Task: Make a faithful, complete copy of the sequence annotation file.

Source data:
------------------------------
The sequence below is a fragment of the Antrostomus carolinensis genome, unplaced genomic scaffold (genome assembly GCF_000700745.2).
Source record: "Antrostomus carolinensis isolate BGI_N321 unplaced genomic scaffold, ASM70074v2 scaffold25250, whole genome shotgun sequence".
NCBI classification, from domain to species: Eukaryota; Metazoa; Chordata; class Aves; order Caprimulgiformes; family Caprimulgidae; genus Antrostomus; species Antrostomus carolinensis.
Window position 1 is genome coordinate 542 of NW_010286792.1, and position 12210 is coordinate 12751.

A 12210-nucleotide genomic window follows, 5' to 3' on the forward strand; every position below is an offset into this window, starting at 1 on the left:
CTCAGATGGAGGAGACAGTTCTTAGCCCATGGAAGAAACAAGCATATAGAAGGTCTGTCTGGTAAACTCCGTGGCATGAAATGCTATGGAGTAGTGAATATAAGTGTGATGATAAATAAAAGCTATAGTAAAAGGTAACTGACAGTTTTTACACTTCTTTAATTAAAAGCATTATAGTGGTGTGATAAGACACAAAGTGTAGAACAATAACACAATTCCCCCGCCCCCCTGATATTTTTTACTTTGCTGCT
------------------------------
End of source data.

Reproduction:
The sequence below is a fragment of the Antrostomus carolinensis genome, unplaced genomic scaffold (genome assembly GCF_000700745.2).
Source record: "Antrostomus carolinensis isolate BGI_N321 unplaced genomic scaffold, ASM70074v2 scaffold25250, whole genome shotgun sequence".
NCBI classification, from domain to species: Eukaryota; Metazoa; Chordata; class Aves; order Caprimulgiformes; family Caprimulgidae; genus Antrostomus; species Antrostomus carolinensis.
Window position 1 is genome coordinate 542 of NW_010286792.1, and position 12210 is coordinate 12751.

A 12210-nucleotide genomic window follows, 5' to 3' on the forward strand; every position below is an offset into this window, starting at 1 on the left:
CTCAGATGGAGGAGACAGTTCTTAGCCCATGGAAGAAACAAGCATATAGAAGGTCTGTCTGGTAAACTCCGTGGCATGAAATGCTATGGAGTAGTGAATATAAGTGTGATGATAAATAAAAGCTATAGTAAAAGGTAACTGACAGTTTTTACACTTCTTTAATTAAAAGCATTATAGTGGTGTGATAAGACACAAAGTGTAGAACAATAACACAATTCCCCCGCCCCCCTGATATTTTTTACTTTGCTGCT